09:50 – President of the World Psychiatric Association (WPA): the biggest enemy of psychiatry is us.
09.55 – Leventhal (WPA) lays down a blandness sermon to the assembled child and adolescent psychiatrists in Dublin (1/2).
09:59 – Leventhal: why don't we get the governments to listen to us? We do not speak with one voice.
10:00 – Leventhal: we do not share the knowledge well enough, we do not stick to evidence based treatments, children do not know what we can do for them (1/2).
10:03 – @leventhal again: child psychiatrists, stop doing what other disciplines also do, or even do better. It makes our job irrelevant.
10:03 – @leventhal: we are not easily accessible for children and parents. The message to them is: we are good at treatment.
10:06 – @leventhal: psychological problems are developmental problems. They are not caused by upbringing, but environment plays a role.
10:09 – Bennett Leventhal: child and adolescent psychiatrists should not be afraid of change. It is our job to anticipate.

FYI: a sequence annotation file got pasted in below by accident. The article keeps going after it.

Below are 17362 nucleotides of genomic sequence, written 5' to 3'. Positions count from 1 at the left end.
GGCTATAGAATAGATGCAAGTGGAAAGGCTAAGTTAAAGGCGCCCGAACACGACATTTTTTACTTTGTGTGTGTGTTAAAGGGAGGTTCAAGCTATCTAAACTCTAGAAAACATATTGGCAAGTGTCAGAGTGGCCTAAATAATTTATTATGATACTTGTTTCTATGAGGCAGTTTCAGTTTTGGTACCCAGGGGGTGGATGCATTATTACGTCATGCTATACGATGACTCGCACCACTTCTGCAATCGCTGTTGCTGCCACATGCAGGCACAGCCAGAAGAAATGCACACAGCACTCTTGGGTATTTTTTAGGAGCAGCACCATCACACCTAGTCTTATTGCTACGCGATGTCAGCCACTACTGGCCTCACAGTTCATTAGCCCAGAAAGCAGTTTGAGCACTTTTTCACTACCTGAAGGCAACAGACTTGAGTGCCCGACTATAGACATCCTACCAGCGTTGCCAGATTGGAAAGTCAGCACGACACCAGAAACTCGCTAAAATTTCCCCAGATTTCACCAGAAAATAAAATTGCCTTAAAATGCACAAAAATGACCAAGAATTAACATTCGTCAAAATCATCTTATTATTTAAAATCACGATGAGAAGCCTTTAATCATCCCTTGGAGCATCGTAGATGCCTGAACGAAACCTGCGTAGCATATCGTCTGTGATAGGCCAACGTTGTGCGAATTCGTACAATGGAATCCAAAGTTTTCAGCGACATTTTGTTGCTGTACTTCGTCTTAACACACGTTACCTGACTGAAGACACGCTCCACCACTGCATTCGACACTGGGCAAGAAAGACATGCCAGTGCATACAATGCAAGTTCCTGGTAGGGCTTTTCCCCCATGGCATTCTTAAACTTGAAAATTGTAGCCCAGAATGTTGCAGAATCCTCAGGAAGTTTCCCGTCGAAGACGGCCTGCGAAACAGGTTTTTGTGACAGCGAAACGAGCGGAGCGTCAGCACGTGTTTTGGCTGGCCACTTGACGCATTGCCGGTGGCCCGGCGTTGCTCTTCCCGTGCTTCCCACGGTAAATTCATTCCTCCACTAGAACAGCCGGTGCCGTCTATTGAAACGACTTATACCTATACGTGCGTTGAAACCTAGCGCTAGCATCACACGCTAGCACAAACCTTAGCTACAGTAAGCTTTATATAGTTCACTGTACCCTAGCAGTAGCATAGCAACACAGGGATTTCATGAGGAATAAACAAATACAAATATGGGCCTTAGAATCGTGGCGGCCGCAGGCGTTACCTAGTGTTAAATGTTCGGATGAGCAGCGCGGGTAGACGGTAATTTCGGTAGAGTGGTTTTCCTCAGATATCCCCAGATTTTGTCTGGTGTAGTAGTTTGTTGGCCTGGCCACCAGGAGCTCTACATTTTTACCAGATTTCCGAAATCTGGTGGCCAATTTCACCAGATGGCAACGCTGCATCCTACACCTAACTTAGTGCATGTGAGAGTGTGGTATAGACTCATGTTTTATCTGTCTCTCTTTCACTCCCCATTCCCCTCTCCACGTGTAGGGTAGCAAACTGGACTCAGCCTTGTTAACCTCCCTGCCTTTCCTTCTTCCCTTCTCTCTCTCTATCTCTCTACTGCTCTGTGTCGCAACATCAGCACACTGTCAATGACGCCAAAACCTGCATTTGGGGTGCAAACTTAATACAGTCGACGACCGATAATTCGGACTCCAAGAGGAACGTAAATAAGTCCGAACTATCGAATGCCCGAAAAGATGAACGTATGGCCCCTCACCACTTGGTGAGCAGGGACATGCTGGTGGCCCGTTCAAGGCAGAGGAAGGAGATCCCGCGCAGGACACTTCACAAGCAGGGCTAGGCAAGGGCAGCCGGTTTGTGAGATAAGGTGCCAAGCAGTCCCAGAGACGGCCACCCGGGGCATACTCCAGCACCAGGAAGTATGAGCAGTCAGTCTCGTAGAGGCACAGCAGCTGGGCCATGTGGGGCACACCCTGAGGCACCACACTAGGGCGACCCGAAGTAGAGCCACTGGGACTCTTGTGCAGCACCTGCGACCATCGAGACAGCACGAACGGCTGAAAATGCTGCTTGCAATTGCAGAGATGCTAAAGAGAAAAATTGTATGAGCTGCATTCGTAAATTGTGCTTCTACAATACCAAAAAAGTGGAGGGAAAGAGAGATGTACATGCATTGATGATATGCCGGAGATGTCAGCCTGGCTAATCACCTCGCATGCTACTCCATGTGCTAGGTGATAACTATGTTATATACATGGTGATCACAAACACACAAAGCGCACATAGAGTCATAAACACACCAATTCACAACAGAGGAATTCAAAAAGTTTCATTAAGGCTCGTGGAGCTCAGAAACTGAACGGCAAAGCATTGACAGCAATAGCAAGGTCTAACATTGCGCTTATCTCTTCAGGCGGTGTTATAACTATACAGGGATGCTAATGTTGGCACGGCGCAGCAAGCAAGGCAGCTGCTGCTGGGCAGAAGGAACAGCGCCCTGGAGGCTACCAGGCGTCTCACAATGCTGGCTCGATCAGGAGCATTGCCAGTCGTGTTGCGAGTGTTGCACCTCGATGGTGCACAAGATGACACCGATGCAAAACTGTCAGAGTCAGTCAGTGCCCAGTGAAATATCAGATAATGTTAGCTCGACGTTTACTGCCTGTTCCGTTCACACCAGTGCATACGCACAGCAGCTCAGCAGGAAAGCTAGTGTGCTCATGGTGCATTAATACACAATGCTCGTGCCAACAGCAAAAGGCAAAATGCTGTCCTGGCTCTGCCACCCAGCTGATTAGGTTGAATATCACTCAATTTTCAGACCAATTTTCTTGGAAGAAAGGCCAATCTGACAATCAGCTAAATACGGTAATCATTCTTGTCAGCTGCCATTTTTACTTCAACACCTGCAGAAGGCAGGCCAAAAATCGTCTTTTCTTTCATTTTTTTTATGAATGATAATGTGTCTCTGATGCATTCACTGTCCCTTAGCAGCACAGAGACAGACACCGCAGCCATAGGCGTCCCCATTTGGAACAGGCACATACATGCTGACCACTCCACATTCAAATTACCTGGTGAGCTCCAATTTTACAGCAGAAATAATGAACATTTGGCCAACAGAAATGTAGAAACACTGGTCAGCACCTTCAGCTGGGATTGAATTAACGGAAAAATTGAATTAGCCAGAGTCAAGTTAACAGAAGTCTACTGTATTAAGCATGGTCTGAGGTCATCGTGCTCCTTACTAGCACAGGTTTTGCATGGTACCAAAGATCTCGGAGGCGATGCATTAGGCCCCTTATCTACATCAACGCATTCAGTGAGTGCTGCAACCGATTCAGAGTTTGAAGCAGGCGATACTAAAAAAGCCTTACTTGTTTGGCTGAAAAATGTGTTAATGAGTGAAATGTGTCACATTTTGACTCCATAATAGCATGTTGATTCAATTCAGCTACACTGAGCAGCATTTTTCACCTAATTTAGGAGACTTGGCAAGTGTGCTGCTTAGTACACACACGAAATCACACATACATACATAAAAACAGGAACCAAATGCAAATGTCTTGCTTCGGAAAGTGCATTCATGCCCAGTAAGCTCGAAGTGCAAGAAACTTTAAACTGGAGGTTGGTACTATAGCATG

Breaking down the boundaries: comorbidity of mental & physical disorders

Kathleen Merikangas (Bethesda, USA), 10 July.

11:34 – And now the president of the International Association for Child and Adolescent Psychiatry and Allied Professions: mental health worldwide.
11:47 – In the USA, 25% of youth have both a physical and a mental illness. Only 8% have a mental disorder only.
12:11 – Merikangas shows the research results on co-morbid physical and psychological illnesses where our ministry of health has often asked us for. @NIMH, NCS-R Study

Respond to this subject.

  • By Sue Bailey – Royal College of Psychiatry, London UK

    From Scotland to Ireland

    Sue Bailey: president's blog.

     

    Professor Sue Bailey, president of the Royal Academy of Psychiatrists (London, UK) and a child and adolescent psychiatrist for 30 years, visited the ESCAP 2013 Congress. She wrote her presidential blog about it.


    Tuesday, 16 July 2013